Anxiety and Depression After a Heart Attack

After a heart attack, many people worry about having another heart attack. Sometimes they feel depressed and have trouble adjusting to new lifestyle changes.

Talk about how you feel with your health care team. Talking to a professional counselor also can help. If you're very depressed, your doctor may recommend medicines or other treatments that can improve your quality of life.

Joining a patient support group may help you adjust to life after a heart attack. You can see how other people who have the same symptoms have coped with them. Talk with your doctor about local support groups or check with an area medical center.

Support from family and friends also can help relieve stress and anxiety. Let your loved ones know how you feel and what they can do to help you.

Risk of a Repeat Heart Attack

Once you've had a heart attack, you're at higher risk for another one. Knowing the difference between angina and a heart attack is important. Angina is chest pain that occurs in people who have CHD.

The pain from angina usually occurs after physical exertion and goes away in a few minutes when you rest or take medicine as directed.

The pain from a heart attack usually is more severe than the pain from angina. Heart attack pain doesn't go away when you rest or take medicine.

If you don't know whether your chest pain is angina or a heart attack, call 9–1–1.

The symptoms of a second heart attack may not be the same as those of a first heart attack. Don't take a chance if you're in doubt. Always call 9–1–1 right away if you or someone else has heart attack symptoms.

Unfortunately, most heart attack victims wait 2 hours or more after their symptoms start before they seek medical help. This delay can result in lasting heart damage or death.




Clinical Trials

The National Heart, Lung, and Blood Institute (NHLBI) is strongly committed to supporting research aimed at preventing and treating heart, lung, and blood diseases and conditions and sleep disorders.

NHLBI-supported research has led to many advances in medical knowledge and care. For example, this research has uncovered some of the causes of heart diseases and conditions, as well as ways to prevent or treat them.

Many more questions remain about heart diseases and conditions, including heart attacks. The NHLBI continues to support research aimed at learning more about heart attacks. For example, NHLBI-supported research includes studies that explore:

  • How new therapies can help treat heart attacks and improve quality of life for people who have had heart attacks
  • The benefits of using certain tests, such as cardiac MRI, to evaluate people who have had heart attacks
  • The factors that may play a role in causing heart attacks in women younger than 55 years of age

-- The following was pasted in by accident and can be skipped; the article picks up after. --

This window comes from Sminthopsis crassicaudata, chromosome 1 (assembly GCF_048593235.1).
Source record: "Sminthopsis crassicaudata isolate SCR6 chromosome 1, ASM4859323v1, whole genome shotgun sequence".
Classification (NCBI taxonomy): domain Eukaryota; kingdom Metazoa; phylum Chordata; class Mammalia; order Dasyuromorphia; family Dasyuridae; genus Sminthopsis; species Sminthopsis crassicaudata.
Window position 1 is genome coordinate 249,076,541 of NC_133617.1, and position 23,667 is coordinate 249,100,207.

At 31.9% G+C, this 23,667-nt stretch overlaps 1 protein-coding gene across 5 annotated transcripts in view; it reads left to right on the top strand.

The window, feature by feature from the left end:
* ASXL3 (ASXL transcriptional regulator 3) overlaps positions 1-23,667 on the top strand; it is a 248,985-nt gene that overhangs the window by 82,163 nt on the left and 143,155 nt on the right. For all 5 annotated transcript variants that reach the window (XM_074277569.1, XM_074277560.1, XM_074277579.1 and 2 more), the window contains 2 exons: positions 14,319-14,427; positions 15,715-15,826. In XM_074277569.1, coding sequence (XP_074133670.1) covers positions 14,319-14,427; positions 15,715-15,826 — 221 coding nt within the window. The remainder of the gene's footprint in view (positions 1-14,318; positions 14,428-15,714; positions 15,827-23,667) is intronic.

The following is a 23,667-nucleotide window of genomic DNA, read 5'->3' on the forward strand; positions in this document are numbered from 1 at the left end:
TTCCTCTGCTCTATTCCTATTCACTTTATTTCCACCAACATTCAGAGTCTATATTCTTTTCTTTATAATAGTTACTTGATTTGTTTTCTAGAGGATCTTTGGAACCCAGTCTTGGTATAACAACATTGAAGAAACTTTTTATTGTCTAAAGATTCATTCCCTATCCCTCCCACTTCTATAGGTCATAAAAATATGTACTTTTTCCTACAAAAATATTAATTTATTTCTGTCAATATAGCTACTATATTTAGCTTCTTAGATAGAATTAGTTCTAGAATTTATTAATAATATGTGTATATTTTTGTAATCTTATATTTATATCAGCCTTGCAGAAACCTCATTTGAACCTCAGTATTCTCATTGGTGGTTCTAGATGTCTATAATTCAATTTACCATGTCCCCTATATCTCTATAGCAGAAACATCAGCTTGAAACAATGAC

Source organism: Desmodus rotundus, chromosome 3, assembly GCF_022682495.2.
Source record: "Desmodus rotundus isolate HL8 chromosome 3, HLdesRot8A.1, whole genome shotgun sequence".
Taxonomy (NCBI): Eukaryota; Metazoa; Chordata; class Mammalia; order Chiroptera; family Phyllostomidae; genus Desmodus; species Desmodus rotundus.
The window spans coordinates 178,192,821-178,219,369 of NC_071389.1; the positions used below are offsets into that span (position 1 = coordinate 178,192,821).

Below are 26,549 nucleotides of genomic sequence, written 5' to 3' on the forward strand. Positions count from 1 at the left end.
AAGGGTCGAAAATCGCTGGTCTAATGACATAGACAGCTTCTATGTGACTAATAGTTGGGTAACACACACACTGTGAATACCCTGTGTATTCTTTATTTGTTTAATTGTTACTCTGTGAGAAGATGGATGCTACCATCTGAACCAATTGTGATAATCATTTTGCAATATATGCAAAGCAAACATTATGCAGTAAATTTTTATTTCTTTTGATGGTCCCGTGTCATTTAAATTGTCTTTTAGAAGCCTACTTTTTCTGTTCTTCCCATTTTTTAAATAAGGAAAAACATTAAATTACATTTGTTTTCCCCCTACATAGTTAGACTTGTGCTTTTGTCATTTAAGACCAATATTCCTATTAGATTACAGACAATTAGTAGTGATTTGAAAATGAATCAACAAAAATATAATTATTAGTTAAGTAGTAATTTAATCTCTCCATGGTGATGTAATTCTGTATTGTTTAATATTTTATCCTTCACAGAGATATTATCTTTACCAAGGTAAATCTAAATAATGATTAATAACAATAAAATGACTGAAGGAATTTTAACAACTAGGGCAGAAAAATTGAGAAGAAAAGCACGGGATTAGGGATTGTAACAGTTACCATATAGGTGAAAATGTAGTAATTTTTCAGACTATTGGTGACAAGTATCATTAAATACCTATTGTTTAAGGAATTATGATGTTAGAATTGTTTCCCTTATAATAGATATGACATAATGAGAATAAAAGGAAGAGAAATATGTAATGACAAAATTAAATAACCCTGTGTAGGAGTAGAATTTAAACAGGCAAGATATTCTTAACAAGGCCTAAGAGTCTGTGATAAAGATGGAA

Much of this research depends on the willingness of volunteers to take part in clinical trials. Clinical trials test new ways to prevent, diagnose, or treat various diseases and conditions.

For example, new treatments for a disease or condition (such as medicines, medical devices, surgeries, or procedures) are tested in volunteers who have the illness. Testing shows whether a treatment is safe and effective in humans before it is made available for widespread use.

By taking part in a clinical trial, you can gain access to new treatments before they're widely available. You also will have the support of a team of health care providers, who will likely monitor your health closely. Even if you don't directly benefit from the results of a clinical trial, the information gathered can help others and add to scientific knowledge.

If you volunteer for a clinical trial, the research will be explained to you in detail. You'll learn about treatments and tests you may receive, and the benefits and risks they may pose. You'll also be given a chance to ask questions about the research. This process is called informed consent.

If you agree to take part in the trial, you'll be asked to sign an informed consent form. This form is not a contract. You have the right to withdraw from a study at any time, for any reason. Also, you have the right to learn about new risks or findings that emerge during the trial.

For more information about clinical trials related to heart attacks, talk with your doctor. You also can visit the following Web sites to learn more about clinical research and to search for clinical trials:




Links to Other Information About Heart Attacks

NHLBI Resources

Non-NHLBI Resources

Clinical Trials

 

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Keep the Beat is a trademark of the U.S. Department of Health and Human Services.

 
December 17, 2013 Last Updated Icon

The NHLBI updates Health Topics articles on a biennial cycle based on a thorough review of research findings and new literature. The articles also are updated as needed if important new research is published. The date on each Health Topics article reflects when the content was originally posted or last revised.